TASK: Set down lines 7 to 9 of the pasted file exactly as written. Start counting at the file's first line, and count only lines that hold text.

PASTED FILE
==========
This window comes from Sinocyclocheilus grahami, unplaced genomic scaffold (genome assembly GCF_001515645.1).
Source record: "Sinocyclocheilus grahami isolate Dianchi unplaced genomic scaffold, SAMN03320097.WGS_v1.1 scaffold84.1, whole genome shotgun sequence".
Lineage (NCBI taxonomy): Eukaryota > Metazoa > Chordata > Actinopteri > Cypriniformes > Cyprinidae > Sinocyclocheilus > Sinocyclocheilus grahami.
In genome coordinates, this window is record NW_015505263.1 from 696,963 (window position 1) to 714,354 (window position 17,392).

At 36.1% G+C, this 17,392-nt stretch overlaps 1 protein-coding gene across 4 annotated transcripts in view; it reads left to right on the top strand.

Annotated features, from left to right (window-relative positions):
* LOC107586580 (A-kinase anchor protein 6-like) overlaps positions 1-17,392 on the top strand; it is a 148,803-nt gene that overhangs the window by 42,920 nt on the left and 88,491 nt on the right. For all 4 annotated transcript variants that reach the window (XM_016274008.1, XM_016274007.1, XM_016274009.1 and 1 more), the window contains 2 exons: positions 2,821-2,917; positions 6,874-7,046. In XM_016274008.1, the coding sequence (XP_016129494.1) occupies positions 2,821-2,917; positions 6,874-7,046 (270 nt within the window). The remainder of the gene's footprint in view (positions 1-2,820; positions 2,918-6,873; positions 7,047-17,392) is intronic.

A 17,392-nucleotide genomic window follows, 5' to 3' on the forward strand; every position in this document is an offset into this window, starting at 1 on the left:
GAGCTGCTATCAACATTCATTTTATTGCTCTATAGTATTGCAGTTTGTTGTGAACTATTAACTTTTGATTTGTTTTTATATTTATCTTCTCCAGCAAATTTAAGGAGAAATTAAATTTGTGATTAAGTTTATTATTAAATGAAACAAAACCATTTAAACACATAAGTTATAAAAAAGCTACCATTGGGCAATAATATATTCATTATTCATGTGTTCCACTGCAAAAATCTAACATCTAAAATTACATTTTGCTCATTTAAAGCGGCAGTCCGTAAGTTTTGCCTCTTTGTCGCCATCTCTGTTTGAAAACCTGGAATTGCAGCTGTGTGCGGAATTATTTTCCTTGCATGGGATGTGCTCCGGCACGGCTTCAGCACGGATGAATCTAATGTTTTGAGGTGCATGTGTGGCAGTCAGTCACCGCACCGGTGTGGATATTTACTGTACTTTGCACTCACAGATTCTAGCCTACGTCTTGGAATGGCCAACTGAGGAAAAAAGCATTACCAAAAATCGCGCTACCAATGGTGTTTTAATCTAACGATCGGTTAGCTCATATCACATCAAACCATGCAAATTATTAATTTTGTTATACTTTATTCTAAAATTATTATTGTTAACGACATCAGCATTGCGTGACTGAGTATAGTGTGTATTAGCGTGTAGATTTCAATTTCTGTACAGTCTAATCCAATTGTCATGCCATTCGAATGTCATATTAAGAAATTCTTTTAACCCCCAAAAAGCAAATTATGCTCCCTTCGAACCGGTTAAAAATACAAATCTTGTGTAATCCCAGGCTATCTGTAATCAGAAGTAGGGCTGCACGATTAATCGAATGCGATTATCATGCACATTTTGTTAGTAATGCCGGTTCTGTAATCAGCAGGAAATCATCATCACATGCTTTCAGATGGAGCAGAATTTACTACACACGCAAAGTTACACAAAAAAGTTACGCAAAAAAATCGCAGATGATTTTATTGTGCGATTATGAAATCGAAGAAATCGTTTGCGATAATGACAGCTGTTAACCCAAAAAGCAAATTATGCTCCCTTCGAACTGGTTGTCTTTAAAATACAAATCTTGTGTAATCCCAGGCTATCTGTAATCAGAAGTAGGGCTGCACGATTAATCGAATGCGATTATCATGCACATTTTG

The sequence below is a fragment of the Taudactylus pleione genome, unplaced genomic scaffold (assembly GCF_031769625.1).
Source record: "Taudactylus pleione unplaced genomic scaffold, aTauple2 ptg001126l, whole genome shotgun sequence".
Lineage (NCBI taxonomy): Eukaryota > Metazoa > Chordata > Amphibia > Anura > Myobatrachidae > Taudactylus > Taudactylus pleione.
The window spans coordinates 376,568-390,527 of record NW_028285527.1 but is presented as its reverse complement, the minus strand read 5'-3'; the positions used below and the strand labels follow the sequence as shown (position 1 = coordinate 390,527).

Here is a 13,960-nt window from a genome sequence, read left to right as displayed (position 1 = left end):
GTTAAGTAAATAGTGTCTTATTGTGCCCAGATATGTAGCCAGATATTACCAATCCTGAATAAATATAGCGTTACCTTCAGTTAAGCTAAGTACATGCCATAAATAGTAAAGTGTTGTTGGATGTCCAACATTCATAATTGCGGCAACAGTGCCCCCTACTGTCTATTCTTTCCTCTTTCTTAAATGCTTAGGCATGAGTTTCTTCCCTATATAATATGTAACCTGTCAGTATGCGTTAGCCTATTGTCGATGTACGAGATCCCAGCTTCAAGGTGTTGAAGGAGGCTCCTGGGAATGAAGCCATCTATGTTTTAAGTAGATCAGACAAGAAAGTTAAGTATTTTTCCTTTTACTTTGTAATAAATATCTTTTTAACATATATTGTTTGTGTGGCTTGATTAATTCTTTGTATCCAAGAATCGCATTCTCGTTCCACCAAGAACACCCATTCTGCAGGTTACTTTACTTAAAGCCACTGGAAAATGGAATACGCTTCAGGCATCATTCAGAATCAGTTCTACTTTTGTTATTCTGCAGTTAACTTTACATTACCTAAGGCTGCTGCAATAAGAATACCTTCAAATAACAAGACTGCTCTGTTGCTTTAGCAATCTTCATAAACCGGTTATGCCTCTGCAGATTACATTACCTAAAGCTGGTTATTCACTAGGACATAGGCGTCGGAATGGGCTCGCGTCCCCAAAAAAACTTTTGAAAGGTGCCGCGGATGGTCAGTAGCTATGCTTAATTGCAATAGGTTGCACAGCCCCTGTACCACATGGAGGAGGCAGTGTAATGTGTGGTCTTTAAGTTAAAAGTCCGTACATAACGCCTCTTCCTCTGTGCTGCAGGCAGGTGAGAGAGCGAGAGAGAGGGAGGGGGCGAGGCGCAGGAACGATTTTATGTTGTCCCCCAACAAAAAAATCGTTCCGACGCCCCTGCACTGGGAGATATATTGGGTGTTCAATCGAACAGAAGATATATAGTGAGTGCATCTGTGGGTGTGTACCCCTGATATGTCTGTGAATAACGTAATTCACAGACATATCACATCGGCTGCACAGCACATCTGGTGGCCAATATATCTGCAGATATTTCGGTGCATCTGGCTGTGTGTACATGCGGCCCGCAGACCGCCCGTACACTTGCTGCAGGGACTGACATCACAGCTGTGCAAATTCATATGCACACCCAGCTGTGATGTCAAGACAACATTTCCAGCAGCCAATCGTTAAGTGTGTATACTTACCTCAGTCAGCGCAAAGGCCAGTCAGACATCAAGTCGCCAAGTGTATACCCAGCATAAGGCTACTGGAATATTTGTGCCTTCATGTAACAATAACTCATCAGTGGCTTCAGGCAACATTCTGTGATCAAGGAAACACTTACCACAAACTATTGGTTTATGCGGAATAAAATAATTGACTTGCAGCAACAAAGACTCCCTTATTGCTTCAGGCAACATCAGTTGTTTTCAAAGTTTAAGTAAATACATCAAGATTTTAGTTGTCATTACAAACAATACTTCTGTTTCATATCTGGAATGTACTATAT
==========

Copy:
* LOC107586580 (A-kinase anchor protein 6-like) overlaps positions 1-17,392 on the top strand; it is a 148,803-nt gene that overhangs the window by 42,920 nt on the left and 88,491 nt on the right. For all 4 annotated transcript variants that reach the window (XM_016274008.1, XM_016274007.1, XM_016274009.1 and 1 more), the window contains 2 exons: positions 2,821-2,917; positions 6,874-7,046. In XM_016274008.1, the coding sequence (XP_016129494.1) occupies positions 2,821-2,917; positions 6,874-7,046 (270 nt within the window). The remainder of the gene's footprint in view (positions 1-2,820; positions 2,918-6,873; positions 7,047-17,392) is intronic.

A 17,392-nucleotide genomic window follows, 5' to 3' on the forward strand; every position in this document is an offset into this window, starting at 1 on the left:
GAGCTGCTATCAACATTCATTTTATTGCTCTATAGTATTGCAGTTTGTTGTGAACTATTAACTTTTGATTTGTTTTTATATTTATCTTCTCCAGCAAATTTAAGGAGAAATTAAATTTGTGATTAAGTTTATTATTAAATGAAACAAAACCATTTAAACACATAAGTTATAAAAAAGCTACCATTGGGCAATAATATATTCATTATTCATGTGTTCCACTGCAAAAATCTAACATCTAAAATTACATTTTGCTCATTTAAAGCGGCAGTCCGTAAGTTTTGCCTCTTTGTCGCCATCTCTGTTTGAAAACCTGGAATTGCAGCTGTGTGCGGAATTATTTTCCTTGCATGGGATGTGCTCCGGCACGGCTTCAGCACGGATGAATCTAATGTTTTGAGGTGCATGTGTGGCAGTCAGTCACCGCACCGGTGTGGATATTTACTGTACTTTGCACTCACAGATTCTAGCCTACGTCTTGGAATGGCCAACTGAGGAAAAAAGCATTACCAAAAATCGCGCTACCAATGGTGTTTTAATCTAACGATCGGTTAGCTCATATCACATCAAACCATGCAAATTATTAATTTTGTTATACTTTATTCTAAAATTATTATTGTTAACGACATCAGCATTGCGTGACTGAGTATAGTGTGTATTAGCGTGTAGATTTCAATTTCTGTACAGTCTAATCCAATTGTCATGCCATTCGAATGTCATATTAAGAAATTCTTTTAACCCCCAAAAAGCAAATTATGCTCCCTTCGAACCGGTTAAAAATACAAATCTTGTGTAATCCCAGGCTATCTGTAATCAGAAGTAGGGCTGCACGATTAATCGAATGCGATTATCATGCACATTTTGTTAGTAATGCCGGTTCTGTAATCAGCAGGAAATCATCATCACATGCTTTCAGATGGAGCAGAATTTACTACACACGCAAAGTTACACAAAAAAGTTACGCAAAAAAATCGCAGATGATTTTATTGTGCGATTATGAAATCGAAGAAATCGTTTGCGATAATGACAGCTGTTAACCCAAAAAGCAAATTATGCTCCCTTCGAACTGGTTGTCTTTAAAATACAAATCTTGTGTAATCCCAGGCTATCTGTAATCAGAAGTAGGGCTGCACGATTAATCGAATGCGATTATCATGCACATTTTG